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Abbott split off its legacy pharmaceutical business from the rest of its efforts on Jan. 1, leaving pharma in the hands of
ABBV). The remaining "New Abbott" manufactures medical devices, nutritional products, diagnostic equipment and some generic drugs. While that business lacks the massive cash flows that pharmaceuticals provided, it also lacks the patent cliff discount that's been hoisted on the industry.
The medical business offers some attractive positioning in its own right. Powerhouse offerings such as Xience stents and high-margin nutritional brands generate plenty of free cash flow, and the firm is already much leaner after applying its spin-off proceeds to its debt load. That debt load, incidentally, has been reduced from $20 billion at the start of the year to a much more manageable $7.9 billion as of the most recent quarter. Going forward, more of that cash should be allocated to dividends; for now, ABT's payout weighs in at a 2.4% yield.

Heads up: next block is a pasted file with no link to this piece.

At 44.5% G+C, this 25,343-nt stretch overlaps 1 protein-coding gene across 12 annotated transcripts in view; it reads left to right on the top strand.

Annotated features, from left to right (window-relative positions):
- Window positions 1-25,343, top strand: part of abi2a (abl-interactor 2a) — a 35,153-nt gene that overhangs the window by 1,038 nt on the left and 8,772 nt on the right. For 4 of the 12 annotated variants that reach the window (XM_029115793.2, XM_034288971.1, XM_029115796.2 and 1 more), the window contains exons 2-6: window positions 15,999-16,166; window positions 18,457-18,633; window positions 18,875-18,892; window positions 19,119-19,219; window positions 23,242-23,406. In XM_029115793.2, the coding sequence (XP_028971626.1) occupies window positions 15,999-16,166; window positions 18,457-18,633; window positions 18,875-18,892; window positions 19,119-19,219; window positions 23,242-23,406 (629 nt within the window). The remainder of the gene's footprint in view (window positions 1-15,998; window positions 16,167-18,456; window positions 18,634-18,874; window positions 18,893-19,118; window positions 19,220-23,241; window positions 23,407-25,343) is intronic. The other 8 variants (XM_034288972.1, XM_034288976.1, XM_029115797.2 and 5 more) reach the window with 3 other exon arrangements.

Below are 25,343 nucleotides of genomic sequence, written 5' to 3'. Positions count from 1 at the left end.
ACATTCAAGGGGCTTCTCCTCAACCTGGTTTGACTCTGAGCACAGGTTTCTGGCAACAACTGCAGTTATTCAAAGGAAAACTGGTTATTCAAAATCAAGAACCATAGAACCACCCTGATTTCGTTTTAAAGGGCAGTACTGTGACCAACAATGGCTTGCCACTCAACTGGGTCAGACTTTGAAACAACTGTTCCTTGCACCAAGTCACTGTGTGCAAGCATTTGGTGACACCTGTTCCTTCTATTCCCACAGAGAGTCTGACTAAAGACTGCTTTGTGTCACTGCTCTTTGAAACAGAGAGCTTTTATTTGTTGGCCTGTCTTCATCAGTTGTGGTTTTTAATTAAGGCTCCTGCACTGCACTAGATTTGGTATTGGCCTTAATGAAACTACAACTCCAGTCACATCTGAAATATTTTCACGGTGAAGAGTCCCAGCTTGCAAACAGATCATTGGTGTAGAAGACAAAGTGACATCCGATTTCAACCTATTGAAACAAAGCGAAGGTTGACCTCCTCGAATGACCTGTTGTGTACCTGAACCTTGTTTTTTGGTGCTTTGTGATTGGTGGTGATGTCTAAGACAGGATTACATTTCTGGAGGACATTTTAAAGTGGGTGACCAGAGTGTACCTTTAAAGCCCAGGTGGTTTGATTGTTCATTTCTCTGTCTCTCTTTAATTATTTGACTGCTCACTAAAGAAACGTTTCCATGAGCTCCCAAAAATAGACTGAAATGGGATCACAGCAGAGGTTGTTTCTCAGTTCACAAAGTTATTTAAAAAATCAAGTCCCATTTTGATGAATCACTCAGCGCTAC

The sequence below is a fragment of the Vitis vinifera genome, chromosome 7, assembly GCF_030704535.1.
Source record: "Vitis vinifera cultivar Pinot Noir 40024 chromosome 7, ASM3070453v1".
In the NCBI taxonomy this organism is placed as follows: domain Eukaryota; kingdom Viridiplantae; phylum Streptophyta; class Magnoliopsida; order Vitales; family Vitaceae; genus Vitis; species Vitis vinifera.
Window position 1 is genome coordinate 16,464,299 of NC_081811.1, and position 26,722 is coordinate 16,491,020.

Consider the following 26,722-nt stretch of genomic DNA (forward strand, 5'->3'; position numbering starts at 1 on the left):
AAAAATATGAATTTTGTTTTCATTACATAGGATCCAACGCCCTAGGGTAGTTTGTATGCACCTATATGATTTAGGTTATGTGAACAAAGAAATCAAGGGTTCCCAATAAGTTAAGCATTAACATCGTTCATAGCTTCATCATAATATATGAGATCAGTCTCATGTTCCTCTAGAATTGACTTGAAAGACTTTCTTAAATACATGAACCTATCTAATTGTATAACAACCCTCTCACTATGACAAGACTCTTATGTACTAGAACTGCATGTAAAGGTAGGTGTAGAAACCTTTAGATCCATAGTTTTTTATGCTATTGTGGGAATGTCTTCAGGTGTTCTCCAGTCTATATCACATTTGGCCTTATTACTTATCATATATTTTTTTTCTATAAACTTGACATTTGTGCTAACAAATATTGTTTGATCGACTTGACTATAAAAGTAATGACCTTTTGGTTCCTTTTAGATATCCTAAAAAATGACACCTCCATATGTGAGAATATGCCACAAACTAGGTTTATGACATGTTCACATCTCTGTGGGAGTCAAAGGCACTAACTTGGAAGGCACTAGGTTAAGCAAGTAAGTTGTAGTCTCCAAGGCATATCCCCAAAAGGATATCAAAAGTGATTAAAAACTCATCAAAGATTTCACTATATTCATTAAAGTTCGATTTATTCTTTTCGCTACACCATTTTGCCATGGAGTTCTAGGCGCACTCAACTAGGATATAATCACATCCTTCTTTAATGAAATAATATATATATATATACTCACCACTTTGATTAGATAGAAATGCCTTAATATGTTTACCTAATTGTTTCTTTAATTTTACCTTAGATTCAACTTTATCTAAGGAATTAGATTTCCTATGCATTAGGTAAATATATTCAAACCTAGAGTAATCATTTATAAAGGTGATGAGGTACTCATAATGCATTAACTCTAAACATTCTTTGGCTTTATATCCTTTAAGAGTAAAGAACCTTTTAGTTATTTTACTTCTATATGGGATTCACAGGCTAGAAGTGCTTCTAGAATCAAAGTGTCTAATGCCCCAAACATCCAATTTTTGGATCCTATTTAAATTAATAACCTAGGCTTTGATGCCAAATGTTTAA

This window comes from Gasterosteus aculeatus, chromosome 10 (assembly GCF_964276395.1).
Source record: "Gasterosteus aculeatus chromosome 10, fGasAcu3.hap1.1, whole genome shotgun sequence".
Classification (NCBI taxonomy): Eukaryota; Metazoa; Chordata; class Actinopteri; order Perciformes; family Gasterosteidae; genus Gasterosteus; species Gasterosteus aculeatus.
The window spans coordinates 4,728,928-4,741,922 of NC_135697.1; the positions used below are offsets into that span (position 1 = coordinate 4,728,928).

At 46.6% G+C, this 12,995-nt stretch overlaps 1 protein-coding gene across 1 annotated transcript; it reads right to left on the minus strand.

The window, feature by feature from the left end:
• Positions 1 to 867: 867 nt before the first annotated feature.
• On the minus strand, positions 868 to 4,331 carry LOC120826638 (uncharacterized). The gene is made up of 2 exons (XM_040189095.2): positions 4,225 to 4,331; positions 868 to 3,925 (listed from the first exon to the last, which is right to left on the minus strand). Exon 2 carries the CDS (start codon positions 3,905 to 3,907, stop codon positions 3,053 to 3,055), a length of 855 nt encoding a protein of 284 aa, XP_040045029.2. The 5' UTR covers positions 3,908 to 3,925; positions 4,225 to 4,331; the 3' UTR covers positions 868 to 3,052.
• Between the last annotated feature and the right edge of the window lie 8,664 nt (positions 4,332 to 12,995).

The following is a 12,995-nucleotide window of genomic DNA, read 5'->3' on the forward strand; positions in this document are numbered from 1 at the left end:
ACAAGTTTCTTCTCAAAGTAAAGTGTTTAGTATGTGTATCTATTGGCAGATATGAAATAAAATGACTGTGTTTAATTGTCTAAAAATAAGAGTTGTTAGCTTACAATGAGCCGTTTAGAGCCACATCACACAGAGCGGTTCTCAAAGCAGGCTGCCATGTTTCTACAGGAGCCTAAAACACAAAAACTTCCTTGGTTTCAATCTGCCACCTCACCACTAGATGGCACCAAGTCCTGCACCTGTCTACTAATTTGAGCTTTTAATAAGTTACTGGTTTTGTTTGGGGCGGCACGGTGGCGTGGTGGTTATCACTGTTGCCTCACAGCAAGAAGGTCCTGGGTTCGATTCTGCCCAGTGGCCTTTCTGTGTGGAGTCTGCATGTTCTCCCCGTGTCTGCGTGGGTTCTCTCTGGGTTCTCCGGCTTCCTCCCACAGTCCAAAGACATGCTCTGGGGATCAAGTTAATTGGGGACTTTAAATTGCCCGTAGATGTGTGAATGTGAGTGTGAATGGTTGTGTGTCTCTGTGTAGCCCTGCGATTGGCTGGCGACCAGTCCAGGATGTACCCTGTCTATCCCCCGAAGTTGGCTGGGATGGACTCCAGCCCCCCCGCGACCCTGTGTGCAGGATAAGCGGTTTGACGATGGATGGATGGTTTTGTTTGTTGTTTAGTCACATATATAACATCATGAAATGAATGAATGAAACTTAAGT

An aging baby boomer population in the U.S. should provide a big tailwind for Abbott in the years to come. Coupled with massive cost-savings efforts, ABT should generate significant multiplying power in its bottom line - at this point, too many one-time spinoff charges are still baked into the 2013 pie to give investors fair metrics.